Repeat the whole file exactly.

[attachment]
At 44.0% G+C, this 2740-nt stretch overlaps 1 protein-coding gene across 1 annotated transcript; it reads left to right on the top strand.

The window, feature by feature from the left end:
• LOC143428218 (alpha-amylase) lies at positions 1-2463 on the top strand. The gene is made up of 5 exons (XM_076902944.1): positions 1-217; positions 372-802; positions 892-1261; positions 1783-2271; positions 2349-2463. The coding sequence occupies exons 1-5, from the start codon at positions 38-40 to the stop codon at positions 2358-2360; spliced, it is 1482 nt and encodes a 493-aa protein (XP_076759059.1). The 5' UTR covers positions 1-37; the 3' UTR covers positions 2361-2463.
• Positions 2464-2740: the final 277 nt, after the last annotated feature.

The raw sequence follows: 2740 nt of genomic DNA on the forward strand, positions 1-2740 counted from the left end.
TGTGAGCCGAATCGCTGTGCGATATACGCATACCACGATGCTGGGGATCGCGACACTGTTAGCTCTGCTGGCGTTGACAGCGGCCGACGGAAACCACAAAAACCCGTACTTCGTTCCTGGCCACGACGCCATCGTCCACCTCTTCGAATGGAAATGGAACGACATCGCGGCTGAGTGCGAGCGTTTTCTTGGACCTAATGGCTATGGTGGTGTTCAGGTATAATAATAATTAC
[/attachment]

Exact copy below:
At 44.0% G+C, this 2740-nt stretch overlaps 1 protein-coding gene across 1 annotated transcript; it reads left to right on the top strand.

The window, feature by feature from the left end:
• LOC143428218 (alpha-amylase) lies at positions 1-2463 on the top strand. The gene is made up of 5 exons (XM_076902944.1): positions 1-217; positions 372-802; positions 892-1261; positions 1783-2271; positions 2349-2463. The coding sequence occupies exons 1-5, from the start codon at positions 38-40 to the stop codon at positions 2358-2360; spliced, it is 1482 nt and encodes a 493-aa protein (XP_076759059.1). The 5' UTR covers positions 1-37; the 3' UTR covers positions 2361-2463.
• Positions 2464-2740: the final 277 nt, after the last annotated feature.

The raw sequence follows: 2740 nt of genomic DNA on the forward strand, positions 1-2740 counted from the left end.
TGTGAGCCGAATCGCTGTGCGATATACGCATACCACGATGCTGGGGATCGCGACACTGTTAGCTCTGCTGGCGTTGACAGCGGCCGACGGAAACCACAAAAACCCGTACTTCGTTCCTGGCCACGACGCCATCGTCCACCTCTTCGAATGGAAATGGAACGACATCGCGGCTGAGTGCGAGCGTTTTCTTGGACCTAATGGCTATGGTGGTGTTCAGGTATAATAATAATTAC